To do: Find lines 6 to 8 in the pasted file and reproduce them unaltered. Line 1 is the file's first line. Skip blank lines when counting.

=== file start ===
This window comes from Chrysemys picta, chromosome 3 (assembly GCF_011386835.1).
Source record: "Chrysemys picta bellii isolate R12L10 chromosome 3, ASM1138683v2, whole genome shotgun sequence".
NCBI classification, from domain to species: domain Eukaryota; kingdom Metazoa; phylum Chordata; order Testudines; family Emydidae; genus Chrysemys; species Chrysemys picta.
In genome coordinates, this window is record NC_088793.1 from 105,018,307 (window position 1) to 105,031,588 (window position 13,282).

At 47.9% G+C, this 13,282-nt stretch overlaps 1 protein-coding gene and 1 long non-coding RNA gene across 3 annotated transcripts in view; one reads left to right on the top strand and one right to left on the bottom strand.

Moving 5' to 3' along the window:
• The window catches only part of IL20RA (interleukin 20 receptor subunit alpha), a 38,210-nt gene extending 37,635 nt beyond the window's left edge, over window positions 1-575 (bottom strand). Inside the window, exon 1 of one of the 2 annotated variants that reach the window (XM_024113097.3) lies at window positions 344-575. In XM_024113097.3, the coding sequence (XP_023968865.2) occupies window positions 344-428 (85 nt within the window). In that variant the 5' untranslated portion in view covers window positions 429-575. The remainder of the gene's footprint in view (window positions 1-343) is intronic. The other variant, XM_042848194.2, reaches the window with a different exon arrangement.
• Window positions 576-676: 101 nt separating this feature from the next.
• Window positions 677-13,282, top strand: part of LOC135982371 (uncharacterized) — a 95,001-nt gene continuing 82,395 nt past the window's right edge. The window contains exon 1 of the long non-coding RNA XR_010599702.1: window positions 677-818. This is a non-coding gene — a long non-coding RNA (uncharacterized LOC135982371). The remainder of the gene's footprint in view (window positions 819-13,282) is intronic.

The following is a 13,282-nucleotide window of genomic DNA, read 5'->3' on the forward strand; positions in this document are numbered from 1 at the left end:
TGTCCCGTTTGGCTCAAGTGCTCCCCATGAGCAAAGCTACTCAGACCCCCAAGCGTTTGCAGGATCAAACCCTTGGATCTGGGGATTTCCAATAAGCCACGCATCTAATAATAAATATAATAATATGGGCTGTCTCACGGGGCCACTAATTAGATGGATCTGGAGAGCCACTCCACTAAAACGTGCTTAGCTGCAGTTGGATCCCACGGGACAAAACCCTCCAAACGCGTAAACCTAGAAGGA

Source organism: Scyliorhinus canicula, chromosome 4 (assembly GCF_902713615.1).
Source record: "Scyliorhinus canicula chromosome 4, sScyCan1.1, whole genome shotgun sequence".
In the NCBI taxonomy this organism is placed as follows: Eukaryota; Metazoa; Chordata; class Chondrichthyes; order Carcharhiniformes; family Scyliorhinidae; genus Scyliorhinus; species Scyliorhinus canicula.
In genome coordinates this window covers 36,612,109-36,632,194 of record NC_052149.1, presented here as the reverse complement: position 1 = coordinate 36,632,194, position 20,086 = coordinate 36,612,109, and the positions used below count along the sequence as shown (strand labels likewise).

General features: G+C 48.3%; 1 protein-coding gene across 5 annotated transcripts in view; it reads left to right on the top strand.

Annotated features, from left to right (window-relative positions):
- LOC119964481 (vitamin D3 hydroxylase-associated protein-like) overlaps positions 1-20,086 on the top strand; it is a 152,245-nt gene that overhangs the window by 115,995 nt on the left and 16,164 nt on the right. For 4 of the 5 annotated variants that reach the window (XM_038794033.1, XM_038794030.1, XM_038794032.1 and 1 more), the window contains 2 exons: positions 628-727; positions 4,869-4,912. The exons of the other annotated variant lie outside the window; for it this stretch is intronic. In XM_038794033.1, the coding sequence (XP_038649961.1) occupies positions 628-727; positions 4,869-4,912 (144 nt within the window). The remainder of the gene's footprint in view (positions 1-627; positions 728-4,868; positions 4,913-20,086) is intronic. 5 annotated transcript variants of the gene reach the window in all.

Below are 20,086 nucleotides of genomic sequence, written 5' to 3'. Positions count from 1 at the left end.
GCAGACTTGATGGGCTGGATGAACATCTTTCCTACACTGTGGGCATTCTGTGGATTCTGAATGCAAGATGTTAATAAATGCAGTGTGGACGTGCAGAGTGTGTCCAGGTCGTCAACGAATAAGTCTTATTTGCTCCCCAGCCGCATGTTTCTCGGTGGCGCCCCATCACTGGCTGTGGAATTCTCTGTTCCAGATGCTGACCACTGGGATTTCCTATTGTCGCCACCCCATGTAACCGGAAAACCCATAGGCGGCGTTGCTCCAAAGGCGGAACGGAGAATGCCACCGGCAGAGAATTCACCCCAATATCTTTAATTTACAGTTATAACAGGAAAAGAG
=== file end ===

Moving 5' to 3' along the window:
• The window catches only part of IL20RA (interleukin 20 receptor subunit alpha), a 38,210-nt gene extending 37,635 nt beyond the window's left edge, over window positions 1-575 (bottom strand). Inside the window, exon 1 of one of the 2 annotated variants that reach the window (XM_024113097.3) lies at window positions 344-575. In XM_024113097.3, the coding sequence (XP_023968865.2) occupies window positions 344-428 (85 nt within the window). In that variant the 5' untranslated portion in view covers window positions 429-575. The remainder of the gene's footprint in view (window positions 1-343) is intronic. The other variant, XM_042848194.2, reaches the window with a different exon arrangement.
• Window positions 576-676: 101 nt separating this feature from the next.